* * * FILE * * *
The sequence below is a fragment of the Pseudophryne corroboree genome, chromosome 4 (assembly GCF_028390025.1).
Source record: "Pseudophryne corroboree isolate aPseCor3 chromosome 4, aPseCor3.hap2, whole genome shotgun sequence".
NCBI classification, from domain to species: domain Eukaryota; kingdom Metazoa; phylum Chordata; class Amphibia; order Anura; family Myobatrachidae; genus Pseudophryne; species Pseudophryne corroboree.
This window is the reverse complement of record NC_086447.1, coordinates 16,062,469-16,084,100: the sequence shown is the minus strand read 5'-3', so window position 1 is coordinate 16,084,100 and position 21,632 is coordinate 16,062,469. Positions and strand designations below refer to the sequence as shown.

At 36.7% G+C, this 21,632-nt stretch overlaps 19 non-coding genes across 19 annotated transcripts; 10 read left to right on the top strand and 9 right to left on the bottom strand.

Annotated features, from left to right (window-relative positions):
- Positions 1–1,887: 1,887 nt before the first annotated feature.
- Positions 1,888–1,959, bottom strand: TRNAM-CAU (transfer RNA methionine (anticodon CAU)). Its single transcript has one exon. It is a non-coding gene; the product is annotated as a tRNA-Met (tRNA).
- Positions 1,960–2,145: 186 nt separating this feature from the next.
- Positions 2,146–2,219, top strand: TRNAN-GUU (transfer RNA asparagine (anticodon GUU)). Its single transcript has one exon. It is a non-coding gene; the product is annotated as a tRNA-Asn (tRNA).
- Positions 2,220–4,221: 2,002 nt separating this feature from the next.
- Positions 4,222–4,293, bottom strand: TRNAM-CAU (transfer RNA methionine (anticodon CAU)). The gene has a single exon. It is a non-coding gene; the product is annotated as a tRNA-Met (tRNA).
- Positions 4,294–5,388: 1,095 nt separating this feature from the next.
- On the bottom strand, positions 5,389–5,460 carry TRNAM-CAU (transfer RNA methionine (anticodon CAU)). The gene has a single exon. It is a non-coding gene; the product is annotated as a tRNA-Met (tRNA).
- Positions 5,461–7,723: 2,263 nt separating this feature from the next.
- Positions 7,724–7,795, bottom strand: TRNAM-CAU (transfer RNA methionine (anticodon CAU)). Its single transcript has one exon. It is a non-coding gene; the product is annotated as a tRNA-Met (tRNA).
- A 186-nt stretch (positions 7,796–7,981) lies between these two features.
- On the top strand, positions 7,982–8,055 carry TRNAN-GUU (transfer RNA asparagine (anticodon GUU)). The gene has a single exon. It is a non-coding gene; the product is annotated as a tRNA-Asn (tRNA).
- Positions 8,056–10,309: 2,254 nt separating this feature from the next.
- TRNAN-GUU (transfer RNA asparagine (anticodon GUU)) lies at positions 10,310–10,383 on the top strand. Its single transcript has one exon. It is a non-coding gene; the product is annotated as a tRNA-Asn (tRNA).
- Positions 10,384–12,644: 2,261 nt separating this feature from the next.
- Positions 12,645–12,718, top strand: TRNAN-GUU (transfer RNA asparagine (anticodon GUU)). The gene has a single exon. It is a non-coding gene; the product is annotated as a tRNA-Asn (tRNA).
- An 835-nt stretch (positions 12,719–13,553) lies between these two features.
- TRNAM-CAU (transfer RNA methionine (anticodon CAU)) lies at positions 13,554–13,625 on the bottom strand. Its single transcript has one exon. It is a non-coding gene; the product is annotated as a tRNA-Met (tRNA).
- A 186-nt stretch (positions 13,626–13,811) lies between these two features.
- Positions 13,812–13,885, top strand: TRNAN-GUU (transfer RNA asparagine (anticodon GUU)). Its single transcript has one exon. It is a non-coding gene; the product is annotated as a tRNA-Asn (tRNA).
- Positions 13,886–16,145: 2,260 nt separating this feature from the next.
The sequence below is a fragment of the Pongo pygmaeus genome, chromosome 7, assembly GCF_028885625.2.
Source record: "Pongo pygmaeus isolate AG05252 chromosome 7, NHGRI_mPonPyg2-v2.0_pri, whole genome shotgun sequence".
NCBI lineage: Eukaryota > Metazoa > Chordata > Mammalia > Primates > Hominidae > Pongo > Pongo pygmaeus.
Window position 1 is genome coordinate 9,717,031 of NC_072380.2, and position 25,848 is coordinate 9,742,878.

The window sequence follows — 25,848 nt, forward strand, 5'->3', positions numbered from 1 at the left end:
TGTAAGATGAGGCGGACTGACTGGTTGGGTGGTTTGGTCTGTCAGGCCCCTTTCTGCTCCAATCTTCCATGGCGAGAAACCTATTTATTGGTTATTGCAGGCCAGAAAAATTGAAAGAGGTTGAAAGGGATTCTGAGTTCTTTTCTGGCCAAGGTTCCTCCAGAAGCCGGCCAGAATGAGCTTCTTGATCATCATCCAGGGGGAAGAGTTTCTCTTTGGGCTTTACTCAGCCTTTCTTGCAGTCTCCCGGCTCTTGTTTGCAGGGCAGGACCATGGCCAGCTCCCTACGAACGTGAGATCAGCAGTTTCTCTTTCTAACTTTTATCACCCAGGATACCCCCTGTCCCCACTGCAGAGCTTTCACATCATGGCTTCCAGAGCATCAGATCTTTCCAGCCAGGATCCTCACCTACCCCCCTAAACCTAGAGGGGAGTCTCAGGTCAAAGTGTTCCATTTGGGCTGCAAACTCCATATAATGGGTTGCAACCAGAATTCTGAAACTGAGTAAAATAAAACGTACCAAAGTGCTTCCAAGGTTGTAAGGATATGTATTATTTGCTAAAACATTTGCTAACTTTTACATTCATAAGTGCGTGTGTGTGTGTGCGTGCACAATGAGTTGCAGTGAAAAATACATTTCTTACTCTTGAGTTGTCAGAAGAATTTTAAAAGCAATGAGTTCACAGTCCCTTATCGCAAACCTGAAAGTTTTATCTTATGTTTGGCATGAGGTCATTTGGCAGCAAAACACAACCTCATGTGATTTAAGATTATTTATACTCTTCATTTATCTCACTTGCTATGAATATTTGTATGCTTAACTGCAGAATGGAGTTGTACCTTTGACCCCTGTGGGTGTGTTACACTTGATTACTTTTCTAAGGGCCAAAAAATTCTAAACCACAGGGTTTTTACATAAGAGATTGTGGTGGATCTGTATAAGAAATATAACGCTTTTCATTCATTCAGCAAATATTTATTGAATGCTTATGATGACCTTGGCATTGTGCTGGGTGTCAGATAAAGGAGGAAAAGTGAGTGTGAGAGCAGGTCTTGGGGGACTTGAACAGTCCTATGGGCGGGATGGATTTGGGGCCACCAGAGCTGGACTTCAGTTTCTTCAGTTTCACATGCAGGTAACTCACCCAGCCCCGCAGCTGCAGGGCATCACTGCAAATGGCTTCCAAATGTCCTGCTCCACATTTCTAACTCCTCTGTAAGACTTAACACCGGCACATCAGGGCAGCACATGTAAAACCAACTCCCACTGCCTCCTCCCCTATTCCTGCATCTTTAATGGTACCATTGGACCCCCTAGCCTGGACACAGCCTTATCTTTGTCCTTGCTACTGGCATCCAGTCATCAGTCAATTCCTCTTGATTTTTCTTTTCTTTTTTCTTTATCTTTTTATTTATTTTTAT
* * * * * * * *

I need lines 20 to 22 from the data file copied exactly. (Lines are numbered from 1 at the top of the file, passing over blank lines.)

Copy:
- TRNAN-GUU (transfer RNA asparagine (anticodon GUU)) lies at positions 10,310–10,383 on the top strand. Its single transcript has one exon. It is a non-coding gene; the product is annotated as a tRNA-Asn (tRNA).
- Positions 10,384–12,644: 2,261 nt separating this feature from the next.
- Positions 12,645–12,718, top strand: TRNAN-GUU (transfer RNA asparagine (anticodon GUU)). The gene has a single exon. It is a non-coding gene; the product is annotated as a tRNA-Asn (tRNA).